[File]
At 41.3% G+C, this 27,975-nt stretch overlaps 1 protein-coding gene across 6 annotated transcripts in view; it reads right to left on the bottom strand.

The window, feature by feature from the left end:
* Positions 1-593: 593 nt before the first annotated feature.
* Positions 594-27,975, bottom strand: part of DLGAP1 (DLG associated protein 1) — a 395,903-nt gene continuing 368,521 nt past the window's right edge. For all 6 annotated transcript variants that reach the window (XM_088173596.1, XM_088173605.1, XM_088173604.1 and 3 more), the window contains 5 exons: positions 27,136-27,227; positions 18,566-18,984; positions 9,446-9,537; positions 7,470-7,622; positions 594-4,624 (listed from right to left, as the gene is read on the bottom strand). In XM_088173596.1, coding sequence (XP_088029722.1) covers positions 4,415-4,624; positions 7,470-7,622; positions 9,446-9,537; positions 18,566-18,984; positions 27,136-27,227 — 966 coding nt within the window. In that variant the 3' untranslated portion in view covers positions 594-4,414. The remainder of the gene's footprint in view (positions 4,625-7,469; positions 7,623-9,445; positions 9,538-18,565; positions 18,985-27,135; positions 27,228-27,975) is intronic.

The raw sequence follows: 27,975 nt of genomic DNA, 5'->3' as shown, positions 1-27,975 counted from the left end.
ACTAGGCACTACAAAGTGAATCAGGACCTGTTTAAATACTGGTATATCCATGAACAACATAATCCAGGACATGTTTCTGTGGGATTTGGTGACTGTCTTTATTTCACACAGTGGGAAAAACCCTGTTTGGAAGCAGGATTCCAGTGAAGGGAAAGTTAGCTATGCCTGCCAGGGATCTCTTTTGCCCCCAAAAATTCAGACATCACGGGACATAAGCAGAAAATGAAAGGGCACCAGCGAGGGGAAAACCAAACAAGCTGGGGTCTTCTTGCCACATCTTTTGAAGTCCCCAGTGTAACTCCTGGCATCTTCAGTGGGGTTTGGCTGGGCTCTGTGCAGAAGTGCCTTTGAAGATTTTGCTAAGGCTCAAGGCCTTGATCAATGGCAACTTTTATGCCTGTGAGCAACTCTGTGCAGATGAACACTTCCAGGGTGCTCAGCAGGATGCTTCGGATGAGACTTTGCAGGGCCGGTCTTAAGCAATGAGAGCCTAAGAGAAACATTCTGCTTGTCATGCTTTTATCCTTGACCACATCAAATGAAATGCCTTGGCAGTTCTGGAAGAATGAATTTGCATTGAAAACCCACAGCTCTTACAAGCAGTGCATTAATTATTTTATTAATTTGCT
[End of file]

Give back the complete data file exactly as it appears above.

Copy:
At 41.3% G+C, this 27,975-nt stretch overlaps 1 protein-coding gene across 6 annotated transcripts in view; it reads right to left on the bottom strand.

The window, feature by feature from the left end:
* Positions 1-593: 593 nt before the first annotated feature.
* Positions 594-27,975, bottom strand: part of DLGAP1 (DLG associated protein 1) — a 395,903-nt gene continuing 368,521 nt past the window's right edge. For all 6 annotated transcript variants that reach the window (XM_088173596.1, XM_088173605.1, XM_088173604.1 and 3 more), the window contains 5 exons: positions 27,136-27,227; positions 18,566-18,984; positions 9,446-9,537; positions 7,470-7,622; positions 594-4,624 (listed from right to left, as the gene is read on the bottom strand). In XM_088173596.1, coding sequence (XP_088029722.1) covers positions 4,415-4,624; positions 7,470-7,622; positions 9,446-9,537; positions 18,566-18,984; positions 27,136-27,227 — 966 coding nt within the window. In that variant the 3' untranslated portion in view covers positions 594-4,414. The remainder of the gene's footprint in view (positions 4,625-7,469; positions 7,623-9,445; positions 9,538-18,565; positions 18,985-27,135; positions 27,228-27,975) is intronic.

The raw sequence follows: 27,975 nt of genomic DNA, 5'->3' as shown, positions 1-27,975 counted from the left end.
ACTAGGCACTACAAAGTGAATCAGGACCTGTTTAAATACTGGTATATCCATGAACAACATAATCCAGGACATGTTTCTGTGGGATTTGGTGACTGTCTTTATTTCACACAGTGGGAAAAACCCTGTTTGGAAGCAGGATTCCAGTGAAGGGAAAGTTAGCTATGCCTGCCAGGGATCTCTTTTGCCCCCAAAAATTCAGACATCACGGGACATAAGCAGAAAATGAAAGGGCACCAGCGAGGGGAAAACCAAACAAGCTGGGGTCTTCTTGCCACATCTTTTGAAGTCCCCAGTGTAACTCCTGGCATCTTCAGTGGGGTTTGGCTGGGCTCTGTGCAGAAGTGCCTTTGAAGATTTTGCTAAGGCTCAAGGCCTTGATCAATGGCAACTTTTATGCCTGTGAGCAACTCTGTGCAGATGAACACTTCCAGGGTGCTCAGCAGGATGCTTCGGATGAGACTTTGCAGGGCCGGTCTTAAGCAATGAGAGCCTAAGAGAAACATTCTGCTTGTCATGCTTTTATCCTTGACCACATCAAATGAAATGCCTTGGCAGTTCTGGAAGAATGAATTTGCATTGAAAACCCACAGCTCTTACAAGCAGTGCATTAATTATTTTATTAATTTGCT